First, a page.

But police believe the precious artefact known as the Edinburgh Crown was looted from Turkey and should be returned. They launched a sting operation and Aksakalli was held as he tried to flog the intricate decorative wreath at a lawyers office in Edinburgh.

A source said they could make a movie out of this and call it Indiana Jones and the Edinburgh Crown. “Its an incredible saga involving a Turkish wheeler dealer, an undercover police sting, the chief constable and the Lord Advocate. The crown is now being held at Police Scotland’s Edinburgh HQ as a legal battle is fought over its future.

A Turkish government report claims the treasure may have been plundered from a tomb in the ancient city of Milas between 2000 and 2010.

But 50 year old Aksakalli insists he inherited the controversial antiquity from his grandfather Fazil Aksakalli who died in rural Cemisgezek. And he claims he can prove he had the relic before the ancient tomb was raided.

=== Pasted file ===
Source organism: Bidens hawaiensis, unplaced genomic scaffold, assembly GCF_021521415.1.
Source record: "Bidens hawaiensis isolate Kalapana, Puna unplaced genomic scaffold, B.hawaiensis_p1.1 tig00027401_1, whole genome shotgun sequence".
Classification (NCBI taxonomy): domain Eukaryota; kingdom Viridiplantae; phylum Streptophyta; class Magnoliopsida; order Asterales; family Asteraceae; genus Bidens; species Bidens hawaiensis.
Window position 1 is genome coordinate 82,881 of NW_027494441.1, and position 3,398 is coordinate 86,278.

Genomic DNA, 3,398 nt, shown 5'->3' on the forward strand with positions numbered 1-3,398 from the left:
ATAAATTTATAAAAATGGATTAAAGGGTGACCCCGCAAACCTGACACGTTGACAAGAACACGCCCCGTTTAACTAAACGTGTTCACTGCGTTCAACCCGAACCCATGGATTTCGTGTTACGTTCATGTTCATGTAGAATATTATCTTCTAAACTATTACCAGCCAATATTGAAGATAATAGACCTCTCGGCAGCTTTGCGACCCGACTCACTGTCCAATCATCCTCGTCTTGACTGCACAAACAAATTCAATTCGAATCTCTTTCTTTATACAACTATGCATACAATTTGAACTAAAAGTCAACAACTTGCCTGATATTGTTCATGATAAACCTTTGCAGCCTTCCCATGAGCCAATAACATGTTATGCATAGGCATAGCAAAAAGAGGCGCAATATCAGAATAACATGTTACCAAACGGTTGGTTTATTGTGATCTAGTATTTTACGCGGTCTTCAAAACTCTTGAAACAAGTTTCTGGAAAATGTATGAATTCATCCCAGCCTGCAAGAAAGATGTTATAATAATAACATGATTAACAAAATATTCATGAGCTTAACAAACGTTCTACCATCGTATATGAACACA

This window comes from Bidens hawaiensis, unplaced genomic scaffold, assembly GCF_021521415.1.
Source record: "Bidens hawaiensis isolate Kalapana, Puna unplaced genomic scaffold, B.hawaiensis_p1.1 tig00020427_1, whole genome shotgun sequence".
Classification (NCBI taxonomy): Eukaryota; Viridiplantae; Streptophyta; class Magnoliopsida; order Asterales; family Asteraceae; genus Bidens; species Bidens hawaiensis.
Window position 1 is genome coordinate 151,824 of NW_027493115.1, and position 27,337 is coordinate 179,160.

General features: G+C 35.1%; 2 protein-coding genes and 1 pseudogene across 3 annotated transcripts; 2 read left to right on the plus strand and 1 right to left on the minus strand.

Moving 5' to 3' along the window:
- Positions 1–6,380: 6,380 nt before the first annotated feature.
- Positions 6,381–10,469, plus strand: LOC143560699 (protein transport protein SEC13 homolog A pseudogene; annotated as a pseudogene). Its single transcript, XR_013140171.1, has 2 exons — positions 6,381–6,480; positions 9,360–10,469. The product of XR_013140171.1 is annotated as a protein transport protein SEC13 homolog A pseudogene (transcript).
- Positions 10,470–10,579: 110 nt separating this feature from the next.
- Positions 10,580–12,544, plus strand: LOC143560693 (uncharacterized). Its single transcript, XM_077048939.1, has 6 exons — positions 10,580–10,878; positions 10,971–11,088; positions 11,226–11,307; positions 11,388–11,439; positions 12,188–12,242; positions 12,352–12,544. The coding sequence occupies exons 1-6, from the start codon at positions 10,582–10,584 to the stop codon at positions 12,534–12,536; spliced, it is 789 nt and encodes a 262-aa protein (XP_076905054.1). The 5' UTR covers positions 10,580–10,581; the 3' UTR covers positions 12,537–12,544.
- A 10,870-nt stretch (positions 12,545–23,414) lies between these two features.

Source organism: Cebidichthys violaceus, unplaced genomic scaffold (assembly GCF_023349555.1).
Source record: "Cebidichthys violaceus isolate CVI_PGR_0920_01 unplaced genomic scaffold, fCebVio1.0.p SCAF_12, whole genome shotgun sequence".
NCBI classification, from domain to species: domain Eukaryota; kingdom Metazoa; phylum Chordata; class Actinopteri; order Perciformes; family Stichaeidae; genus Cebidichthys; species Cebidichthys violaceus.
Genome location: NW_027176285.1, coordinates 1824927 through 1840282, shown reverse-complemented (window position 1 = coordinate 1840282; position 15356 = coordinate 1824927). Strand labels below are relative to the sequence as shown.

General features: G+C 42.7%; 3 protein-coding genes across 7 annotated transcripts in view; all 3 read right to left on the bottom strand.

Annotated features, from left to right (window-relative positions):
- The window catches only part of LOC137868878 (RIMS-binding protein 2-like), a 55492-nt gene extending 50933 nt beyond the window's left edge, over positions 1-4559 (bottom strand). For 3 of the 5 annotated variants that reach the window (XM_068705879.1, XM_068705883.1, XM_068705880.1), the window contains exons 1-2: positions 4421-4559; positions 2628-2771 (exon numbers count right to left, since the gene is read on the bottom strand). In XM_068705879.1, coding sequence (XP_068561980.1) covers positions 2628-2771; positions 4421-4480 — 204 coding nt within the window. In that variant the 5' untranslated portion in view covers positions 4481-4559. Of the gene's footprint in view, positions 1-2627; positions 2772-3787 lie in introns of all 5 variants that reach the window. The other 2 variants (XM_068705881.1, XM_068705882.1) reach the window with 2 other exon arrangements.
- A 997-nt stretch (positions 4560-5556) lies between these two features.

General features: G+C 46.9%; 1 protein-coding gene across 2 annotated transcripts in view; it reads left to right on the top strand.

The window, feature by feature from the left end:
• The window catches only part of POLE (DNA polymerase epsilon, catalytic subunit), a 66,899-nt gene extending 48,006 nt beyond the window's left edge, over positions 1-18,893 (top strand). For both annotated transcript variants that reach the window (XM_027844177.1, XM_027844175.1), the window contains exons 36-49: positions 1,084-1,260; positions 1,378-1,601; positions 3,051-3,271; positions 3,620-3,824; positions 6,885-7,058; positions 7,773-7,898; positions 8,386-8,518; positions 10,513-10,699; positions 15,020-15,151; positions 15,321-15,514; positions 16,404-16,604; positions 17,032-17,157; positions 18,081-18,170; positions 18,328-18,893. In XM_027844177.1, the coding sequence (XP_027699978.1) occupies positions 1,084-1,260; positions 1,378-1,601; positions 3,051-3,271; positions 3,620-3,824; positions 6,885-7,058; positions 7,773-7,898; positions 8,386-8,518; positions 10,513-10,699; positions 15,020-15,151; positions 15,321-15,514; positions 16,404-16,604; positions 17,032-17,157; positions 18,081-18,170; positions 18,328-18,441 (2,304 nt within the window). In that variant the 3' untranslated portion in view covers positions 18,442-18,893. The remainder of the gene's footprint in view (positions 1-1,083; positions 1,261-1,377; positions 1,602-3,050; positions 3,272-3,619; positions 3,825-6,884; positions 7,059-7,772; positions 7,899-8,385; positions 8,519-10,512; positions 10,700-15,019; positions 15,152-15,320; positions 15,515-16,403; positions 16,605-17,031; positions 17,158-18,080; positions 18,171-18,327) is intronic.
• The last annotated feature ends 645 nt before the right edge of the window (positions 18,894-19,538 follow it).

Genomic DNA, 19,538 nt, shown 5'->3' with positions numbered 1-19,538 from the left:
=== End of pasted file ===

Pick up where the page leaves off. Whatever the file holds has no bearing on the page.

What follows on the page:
He said: “I kept it tor years and forgot about it” “The police said that I went to Turkey in 2010 and just started digging and found it”

His lawyer Aamer Anwar added “Just because the Turkish Government say anything remotely connected to them belongs to them doesn’t mean that’s right in our legal system”

Aksakalli decided to sell the beautifully crafted crown when his cash and carry company hit financial problems. And two of his business associates Ali Sanal and Hakki Ozbey also helped in the attempt to find a buyer. They approached experts at posh auction houses Sotheby’s and Bonhams in Edinburgh.

And Aksakalll claims that a police officer friend of his, Lawson Porter also spoke to the National Museum of Scotland about the ancient head decoration on his behalf.

But their activity caught the attention of the now defunct Serious Organised Crime Agency and an undercover cop was deployed in a sting operation. The officer going under the name Ahmed Shakur met Aksakalli it the Hilton and Marriot hotels in Edinburgh and asked to see the crown.